Kitchen unit from 1929 by Warren Nobel in Detroit. It’s from the early days of electric era. Very stylish and modern at the time, with it’s sleek curves and rounded corners.

It’s designed for small spaces, and has everything you need: four-burner stow, an oven with adjustable height and place for storage below.

It’s very heavy though with it’s 500 pound weight, but actually designed to bring with you.

electrochef

Sofa that folds into the size of a suitcase

This is an amazing piece of furniture from early 20th century in England.

It can easily seat 4 people, and when you need the space for other purposes you can fold it away.

England,-early-20th-century

See more space saving furniture here.

Folding Scooter from 1960

Found in an old Japanese lifestyle magazine. It was introduced at the 7th Tokyo Motor Show.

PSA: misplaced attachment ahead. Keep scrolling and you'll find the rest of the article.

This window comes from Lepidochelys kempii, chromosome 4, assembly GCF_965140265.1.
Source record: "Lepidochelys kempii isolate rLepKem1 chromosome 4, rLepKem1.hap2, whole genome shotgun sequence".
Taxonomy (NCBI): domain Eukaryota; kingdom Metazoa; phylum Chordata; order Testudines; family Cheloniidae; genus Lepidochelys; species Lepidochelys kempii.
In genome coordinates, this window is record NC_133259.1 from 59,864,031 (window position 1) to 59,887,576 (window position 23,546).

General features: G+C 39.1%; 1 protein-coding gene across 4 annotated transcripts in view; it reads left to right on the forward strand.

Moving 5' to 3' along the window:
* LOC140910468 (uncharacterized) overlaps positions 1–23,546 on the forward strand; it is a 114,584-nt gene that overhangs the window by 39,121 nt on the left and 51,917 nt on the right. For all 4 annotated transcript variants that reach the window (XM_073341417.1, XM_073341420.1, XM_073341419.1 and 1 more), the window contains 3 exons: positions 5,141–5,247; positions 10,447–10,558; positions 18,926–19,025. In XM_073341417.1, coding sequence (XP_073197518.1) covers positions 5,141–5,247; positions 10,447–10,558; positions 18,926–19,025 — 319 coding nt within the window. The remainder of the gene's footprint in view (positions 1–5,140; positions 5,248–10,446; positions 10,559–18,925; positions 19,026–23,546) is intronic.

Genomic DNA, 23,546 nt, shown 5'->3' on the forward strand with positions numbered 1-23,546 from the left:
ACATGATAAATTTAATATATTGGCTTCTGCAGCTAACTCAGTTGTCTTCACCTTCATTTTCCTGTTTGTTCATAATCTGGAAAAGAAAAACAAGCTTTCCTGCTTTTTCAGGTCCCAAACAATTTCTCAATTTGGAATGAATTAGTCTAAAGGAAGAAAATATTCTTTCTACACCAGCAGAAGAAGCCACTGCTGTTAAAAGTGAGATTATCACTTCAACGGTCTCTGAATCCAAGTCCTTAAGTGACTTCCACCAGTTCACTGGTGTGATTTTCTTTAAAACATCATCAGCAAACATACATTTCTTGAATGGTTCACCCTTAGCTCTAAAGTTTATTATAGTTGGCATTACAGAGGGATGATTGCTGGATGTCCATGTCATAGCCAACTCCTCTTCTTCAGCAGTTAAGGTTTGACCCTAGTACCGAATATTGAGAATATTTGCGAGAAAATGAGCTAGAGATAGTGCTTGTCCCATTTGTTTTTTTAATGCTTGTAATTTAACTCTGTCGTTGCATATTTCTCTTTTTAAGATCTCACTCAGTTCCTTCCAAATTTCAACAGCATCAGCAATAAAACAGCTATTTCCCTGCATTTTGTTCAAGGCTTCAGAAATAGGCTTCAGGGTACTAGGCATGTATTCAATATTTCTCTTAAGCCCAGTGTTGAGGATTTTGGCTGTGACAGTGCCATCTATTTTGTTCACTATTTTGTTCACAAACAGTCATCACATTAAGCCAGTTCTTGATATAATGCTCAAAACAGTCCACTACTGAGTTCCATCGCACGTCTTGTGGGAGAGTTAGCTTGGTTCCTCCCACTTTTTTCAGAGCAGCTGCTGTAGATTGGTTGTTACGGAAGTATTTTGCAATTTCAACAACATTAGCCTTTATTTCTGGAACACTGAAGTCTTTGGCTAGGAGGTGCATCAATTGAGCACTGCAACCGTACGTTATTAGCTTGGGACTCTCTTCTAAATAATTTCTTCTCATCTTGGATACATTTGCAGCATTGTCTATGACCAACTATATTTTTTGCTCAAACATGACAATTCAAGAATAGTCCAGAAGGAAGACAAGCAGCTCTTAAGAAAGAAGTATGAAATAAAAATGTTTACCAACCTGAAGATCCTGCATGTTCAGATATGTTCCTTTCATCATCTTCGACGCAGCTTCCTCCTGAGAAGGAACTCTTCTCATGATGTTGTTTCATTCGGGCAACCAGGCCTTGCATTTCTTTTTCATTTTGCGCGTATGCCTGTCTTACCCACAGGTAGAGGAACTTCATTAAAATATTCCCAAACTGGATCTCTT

It’s extremely compact and very easy to bring on the subway or on the train.

It looks like it takes a while to assemble though, so I guess you wouldn’t fold it away on an everyday basis.

folding-scooter

BMW Isetta from 1955

BMW is probably not the first car manufacturer that comes to mind, when you take a look at this charming little car.

But that’s exactly what it is. May we present: The adorable BMW Isetta.

It was produced for the European market in the post-war years, and it became extremely popular due to it’s low price.

bmw

Ford T with a tiny house on top

This could be the very first tiny house on wheels. From the factory it comes with a 20 hp engine and 2-speed transmission.